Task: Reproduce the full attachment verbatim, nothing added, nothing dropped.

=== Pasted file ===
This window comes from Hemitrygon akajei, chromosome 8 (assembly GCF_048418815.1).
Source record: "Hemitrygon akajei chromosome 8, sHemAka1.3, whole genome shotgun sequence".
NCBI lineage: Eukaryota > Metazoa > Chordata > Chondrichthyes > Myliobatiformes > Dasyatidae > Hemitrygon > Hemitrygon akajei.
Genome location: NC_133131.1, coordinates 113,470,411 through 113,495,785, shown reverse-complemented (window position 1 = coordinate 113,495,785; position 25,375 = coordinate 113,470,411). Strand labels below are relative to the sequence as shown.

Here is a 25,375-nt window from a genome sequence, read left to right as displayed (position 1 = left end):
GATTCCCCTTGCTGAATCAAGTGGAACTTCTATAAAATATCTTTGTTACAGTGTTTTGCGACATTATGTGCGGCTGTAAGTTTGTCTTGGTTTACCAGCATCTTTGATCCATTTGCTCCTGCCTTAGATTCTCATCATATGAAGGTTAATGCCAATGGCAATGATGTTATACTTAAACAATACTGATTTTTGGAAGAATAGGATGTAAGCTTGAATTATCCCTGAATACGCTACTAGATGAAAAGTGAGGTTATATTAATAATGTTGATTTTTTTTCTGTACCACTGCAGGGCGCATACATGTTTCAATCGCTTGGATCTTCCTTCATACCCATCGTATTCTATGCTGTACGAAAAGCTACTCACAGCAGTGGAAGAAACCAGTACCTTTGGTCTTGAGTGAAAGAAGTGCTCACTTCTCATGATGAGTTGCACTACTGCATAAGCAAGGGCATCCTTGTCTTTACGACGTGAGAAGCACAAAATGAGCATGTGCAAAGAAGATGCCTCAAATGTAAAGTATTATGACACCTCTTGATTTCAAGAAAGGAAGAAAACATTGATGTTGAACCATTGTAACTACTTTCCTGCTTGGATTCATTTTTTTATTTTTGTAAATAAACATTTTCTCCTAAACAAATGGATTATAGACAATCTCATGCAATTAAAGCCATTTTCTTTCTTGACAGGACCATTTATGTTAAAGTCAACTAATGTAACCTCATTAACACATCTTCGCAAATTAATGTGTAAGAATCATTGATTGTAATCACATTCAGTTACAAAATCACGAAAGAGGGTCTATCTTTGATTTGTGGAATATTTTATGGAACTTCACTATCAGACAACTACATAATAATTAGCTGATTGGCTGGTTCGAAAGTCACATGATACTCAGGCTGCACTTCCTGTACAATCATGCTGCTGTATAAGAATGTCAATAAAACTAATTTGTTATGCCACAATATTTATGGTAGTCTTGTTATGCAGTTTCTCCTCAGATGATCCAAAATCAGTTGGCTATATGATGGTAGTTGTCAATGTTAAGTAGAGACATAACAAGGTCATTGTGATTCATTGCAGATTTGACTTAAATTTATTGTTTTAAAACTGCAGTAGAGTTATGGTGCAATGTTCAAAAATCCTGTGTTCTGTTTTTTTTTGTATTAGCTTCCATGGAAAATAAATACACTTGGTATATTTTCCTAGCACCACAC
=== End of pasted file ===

This window comes from Hemitrygon akajei, chromosome 8 (assembly GCF_048418815.1).
Source record: "Hemitrygon akajei chromosome 8, sHemAka1.3, whole genome shotgun sequence".
NCBI lineage: Eukaryota > Metazoa > Chordata > Chondrichthyes > Myliobatiformes > Dasyatidae > Hemitrygon > Hemitrygon akajei.
Genome location: NC_133131.1, coordinates 113,470,411 through 113,495,785, shown reverse-complemented (window position 1 = coordinate 113,495,785; position 25,375 = coordinate 113,470,411). Strand labels below are relative to the sequence as shown.

Here is a 25,375-nt window from a genome sequence, read left to right as displayed (position 1 = left end):
GATTCCCCTTGCTGAATCAAGTGGAACTTCTATAAAATATCTTTGTTACAGTGTTTTGCGACATTATGTGCGGCTGTAAGTTTGTCTTGGTTTACCAGCATCTTTGATCCATTTGCTCCTGCCTTAGATTCTCATCATATGAAGGTTAATGCCAATGGCAATGATGTTATACTTAAACAATACTGATTTTTGGAAGAATAGGATGTAAGCTTGAATTATCCCTGAATACGCTACTAGATGAAAAGTGAGGTTATATTAATAATGTTGATTTTTTTTCTGTACCACTGCAGGGCGCATACATGTTTCAATCGCTTGGATCTTCCTTCATACCCATCGTATTCTATGCTGTACGAAAAGCTACTCACAGCAGTGGAAGAAACCAGTACCTTTGGTCTTGAGTGAAAGAAGTGCTCACTTCTCATGATGAGTTGCACTACTGCATAAGCAAGGGCATCCTTGTCTTTACGACGTGAGAAGCACAAAATGAGCATGTGCAAAGAAGATGCCTCAAATGTAAAGTATTATGACACCTCTTGATTTCAAGAAAGGAAGAAAACATTGATGTTGAACCATTGTAACTACTTTCCTGCTTGGATTCATTTTTTTATTTTTGTAAATAAACATTTTCTCCTAAACAAATGGATTATAGACAATCTCATGCAATTAAAGCCATTTTCTTTCTTGACAGGACCATTTATGTTAAAGTCAACTAATGTAACCTCATTAACACATCTTCGCAAATTAATGTGTAAGAATCATTGATTGTAATCACATTCAGTTACAAAATCACGAAAGAGGGTCTATCTTTGATTTGTGGAATATTTTATGGAACTTCACTATCAGACAACTACATAATAATTAGCTGATTGGCTGGTTCGAAAGTCACATGATACTCAGGCTGCACTTCCTGTACAATCATGCTGCTGTATAAGAATGTCAATAAAACTAATTTGTTATGCCACAATATTTATGGTAGTCTTGTTATGCAGTTTCTCCTCAGATGATCCAAAATCAGTTGGCTATATGATGGTAGTTGTCAATGTTAAGTAGAGACATAACAAGGTCATTGTGATTCATTGCAGATTTGACTTAAATTTATTGTTTTAAAACTGCAGTAGAGTTATGGTGCAATGTTCAAAAATCCTGTGTTCTGTTTTTTTTTGTATTAGCTTCCATGGAAAATAAATACACTTGGTATATTTTCCTAGCACCACAC